Have been deciding wether or not to share this part of the story. The trials and tribulations of a disaster working dog as he nears retirement. They live incredible lives, and do things for us that we will never be able to reciprocate. We are merely human.
The following is continued from Part I of Heading Towards Retirement. The differential diagnosis was: "possible lymphoid hyperplasia"...
I've had a dog with this before. I took a veterinary ultrasound certification course some years ago, and therefore spent a lot of time practicing my skills on my personal dogs. One of them, an 11 year old Golden Retriever. Of course if you look hard enough, you will find something. We all know the health reputation of Golden Retrievers. Cancer is prevalent, and you can imaging my feelings when I found a small nodule in his spleen. Too small to really get a good needle sample. Considering his age, breed, and knowing how difficult it can be to get a diagnosis of hemangiosarcoma (HSA) with a needle aspirate, we decided to remove the entire spleen for biopsy (if you aren't aware, dogs don't really need their spleen to survive). Biopsy results: Lymphoid Hyperplasia. Not cancer. He lived many more years and died (not of cancer) at almost 17 years of age without his spleen. A very long life for a golden. While we don't know if he would have ever gotten HSA of the spleen, I never had to worry about it after it was removed, and he lived much longer than any other golden I know (please don't get me wrong, I'm not advocating for routine splenectomy for all golden retrievers). Keep this story in mind as we jump back to Ben.
I come across this paper, "a review of 100 cases of splenic hematoma", and a quote: "lymphoid hyperplasia was commonly associated with splenic hematoma". This quote is taken completely out of the context of the article, but stuck with me. Will Ben be predisposed to developing a splenic hematoma, later resulting in subsequent rupture and life threatening hemoabdomen? (I warned you to stop reading after Part I if you didn't want to hear a lot of irrational thoughts). Of course, like a lot of folks say when they weigh risk: You could get hit by a bus tomorrow, so might as well live life to the fullest. As you might imagine, this brings be through a series of thoughts about what is best for this dog, the dog we have committed to protect and steer through this journey that many working dog families take.
We weigh the risks as a team. We consult with the internist, the radiologist, even the criticalists that are all professionally and some personally invested in Ben's well being. They talked me down off of the ledge of splenic rupture, suggested that the risk is actually quite small, and he's at just as much risk of injury from flying over the fence in our own yard. We also consult with K9 handlers that have had retired dogs, and reflected on our own history with previous dogs.
So how do we decide when it is time to retire a working K9? When is the job just too much risk for the condition of the dog? Nobody wants to see a dog injured on the job unnecessarily. Some agencies have a flat retirement age, with no questions asked. 8 years, 10 years, or something around there. This makes budgeting for assets a little more predictable, but can take a perfectly capable and highly experienced team out of service for no reason other than a number. Others leave it up to the individual handler, or team veterinarian.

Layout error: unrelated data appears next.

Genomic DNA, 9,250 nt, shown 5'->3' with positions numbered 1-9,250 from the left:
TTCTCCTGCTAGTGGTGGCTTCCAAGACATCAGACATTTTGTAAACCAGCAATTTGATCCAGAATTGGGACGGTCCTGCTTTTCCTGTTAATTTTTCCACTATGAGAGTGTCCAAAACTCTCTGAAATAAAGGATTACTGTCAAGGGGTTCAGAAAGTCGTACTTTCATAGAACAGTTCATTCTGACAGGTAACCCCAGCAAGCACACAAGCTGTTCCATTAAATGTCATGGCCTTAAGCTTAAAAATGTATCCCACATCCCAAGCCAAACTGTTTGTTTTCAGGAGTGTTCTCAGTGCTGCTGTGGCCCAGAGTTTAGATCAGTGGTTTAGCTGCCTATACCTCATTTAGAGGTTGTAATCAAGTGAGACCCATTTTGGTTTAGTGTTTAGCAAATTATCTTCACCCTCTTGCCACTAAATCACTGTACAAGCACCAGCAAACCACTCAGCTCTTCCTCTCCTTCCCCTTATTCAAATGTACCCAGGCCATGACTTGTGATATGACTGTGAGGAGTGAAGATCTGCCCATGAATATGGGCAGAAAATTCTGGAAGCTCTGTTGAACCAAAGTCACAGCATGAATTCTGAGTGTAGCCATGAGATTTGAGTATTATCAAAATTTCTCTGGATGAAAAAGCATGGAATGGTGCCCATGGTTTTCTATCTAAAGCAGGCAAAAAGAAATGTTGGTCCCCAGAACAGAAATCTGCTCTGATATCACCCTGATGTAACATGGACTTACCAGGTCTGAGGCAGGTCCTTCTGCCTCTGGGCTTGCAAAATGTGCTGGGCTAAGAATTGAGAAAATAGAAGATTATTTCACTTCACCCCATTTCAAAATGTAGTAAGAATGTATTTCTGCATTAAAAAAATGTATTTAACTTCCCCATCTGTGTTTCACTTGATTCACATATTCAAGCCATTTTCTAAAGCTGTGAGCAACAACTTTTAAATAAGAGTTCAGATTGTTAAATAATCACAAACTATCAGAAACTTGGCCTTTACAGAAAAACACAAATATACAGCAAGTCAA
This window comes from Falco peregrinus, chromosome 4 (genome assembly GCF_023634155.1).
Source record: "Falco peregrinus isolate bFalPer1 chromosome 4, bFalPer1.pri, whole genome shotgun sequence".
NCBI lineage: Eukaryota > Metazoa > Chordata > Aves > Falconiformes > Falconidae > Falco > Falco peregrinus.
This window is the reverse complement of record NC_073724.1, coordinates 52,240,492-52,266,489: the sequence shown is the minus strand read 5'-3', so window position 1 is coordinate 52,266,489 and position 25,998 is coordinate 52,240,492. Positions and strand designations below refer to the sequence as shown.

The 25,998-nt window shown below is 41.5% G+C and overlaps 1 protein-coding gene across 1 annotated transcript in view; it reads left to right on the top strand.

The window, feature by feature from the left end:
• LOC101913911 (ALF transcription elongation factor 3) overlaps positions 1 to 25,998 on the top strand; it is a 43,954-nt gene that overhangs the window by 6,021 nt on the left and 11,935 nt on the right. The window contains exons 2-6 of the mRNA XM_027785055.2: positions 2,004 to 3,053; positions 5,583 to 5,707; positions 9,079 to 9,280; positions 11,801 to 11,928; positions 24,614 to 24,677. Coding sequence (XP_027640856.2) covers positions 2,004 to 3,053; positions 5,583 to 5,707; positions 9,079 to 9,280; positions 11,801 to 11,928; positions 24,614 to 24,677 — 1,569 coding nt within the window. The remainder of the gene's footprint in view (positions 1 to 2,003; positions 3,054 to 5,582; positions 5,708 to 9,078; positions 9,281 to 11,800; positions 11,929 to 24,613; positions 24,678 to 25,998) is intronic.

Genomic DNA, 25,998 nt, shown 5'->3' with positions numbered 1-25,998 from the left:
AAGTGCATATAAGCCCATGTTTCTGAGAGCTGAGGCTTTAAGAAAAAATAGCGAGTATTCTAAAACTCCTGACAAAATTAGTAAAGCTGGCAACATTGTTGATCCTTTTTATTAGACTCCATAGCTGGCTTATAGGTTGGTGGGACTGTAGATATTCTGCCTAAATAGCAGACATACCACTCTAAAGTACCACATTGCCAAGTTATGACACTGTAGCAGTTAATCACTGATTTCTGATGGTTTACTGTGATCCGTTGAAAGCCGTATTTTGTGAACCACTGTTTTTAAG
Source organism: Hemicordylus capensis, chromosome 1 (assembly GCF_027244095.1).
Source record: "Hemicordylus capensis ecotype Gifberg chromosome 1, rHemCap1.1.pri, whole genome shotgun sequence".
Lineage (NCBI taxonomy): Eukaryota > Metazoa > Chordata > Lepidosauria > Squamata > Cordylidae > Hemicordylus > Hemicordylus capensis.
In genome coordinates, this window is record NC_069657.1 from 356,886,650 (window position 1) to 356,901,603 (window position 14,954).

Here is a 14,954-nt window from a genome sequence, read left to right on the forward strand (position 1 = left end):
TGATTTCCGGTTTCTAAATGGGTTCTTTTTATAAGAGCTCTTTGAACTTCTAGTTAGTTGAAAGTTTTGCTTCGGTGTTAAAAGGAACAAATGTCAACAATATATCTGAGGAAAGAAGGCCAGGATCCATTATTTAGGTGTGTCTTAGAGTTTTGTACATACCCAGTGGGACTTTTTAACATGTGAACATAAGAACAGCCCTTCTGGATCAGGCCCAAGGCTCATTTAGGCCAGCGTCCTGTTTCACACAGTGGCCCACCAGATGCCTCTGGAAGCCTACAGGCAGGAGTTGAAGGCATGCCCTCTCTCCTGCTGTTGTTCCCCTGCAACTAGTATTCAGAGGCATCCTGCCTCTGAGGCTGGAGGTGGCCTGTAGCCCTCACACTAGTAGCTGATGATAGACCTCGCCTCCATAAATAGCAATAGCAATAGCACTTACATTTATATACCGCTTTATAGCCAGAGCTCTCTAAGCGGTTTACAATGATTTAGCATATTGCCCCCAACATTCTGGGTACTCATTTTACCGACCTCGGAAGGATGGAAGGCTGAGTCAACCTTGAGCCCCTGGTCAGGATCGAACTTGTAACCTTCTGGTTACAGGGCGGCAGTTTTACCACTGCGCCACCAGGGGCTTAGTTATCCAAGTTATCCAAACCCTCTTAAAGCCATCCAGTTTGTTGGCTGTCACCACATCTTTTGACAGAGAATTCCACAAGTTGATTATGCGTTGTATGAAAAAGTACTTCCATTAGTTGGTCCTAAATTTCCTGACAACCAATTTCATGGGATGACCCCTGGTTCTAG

Dogs are like people in that they are individuals. In spite of popular belief, some working dogs are perfectly happy sitting on the couch all day, and playing a little fetch in the yard while others would wither away into a puddle of anxiety at the thought of staying at home.
Ben declared his position on retirement last week when we took the 2 young dogs out to training. The 2 older dogs (Ben included) were left behind at home. We almost never leave Ben behind. We arrived home a couple of hours later to the most unusual sound. I wish we had recorded it. It was like no other sound I had heard from a dog ever before. Of course Ben knew we were home as soon as the van pulled into the drive, or perhaps even earlier when we rounded the corner. We didn't even get to the door when he began screaming and wailing the most blood curdling sounds. This continued as we entered the house, walked through to get to the back door, and let all of the dogs out in the yard. It continued still, as Ben hunted desperately for a tug, and the sound again continued with the tug in his mouth as he's trying to shove it into our hands to engage in a session. It affected me profoundly. Ben is a bit of a drama queen under normal circumstances, but this was unlike any tantrum I had seen or heard before. We obliged him with a training session in the yard. He performed flawless directionals, retrieves, and a dozen ladder climb configurations, barking along the way with true Ben flare. Trying not to anthropomorphize, but it was clear to me that his current desperation to engage was amplified by the fact that we had left him behind that day.
There is no way we can retire this dog with this much desire, and this much ability. We not only owe it to him, but we owe it to the survivors out there that will hope to be found.
I'm thinking there will be a Part III of "Heading Towards Retirement: The Story of One Working Dog". I'd love to hear your thoughts and personal experiences. Please post in the comments below. ~T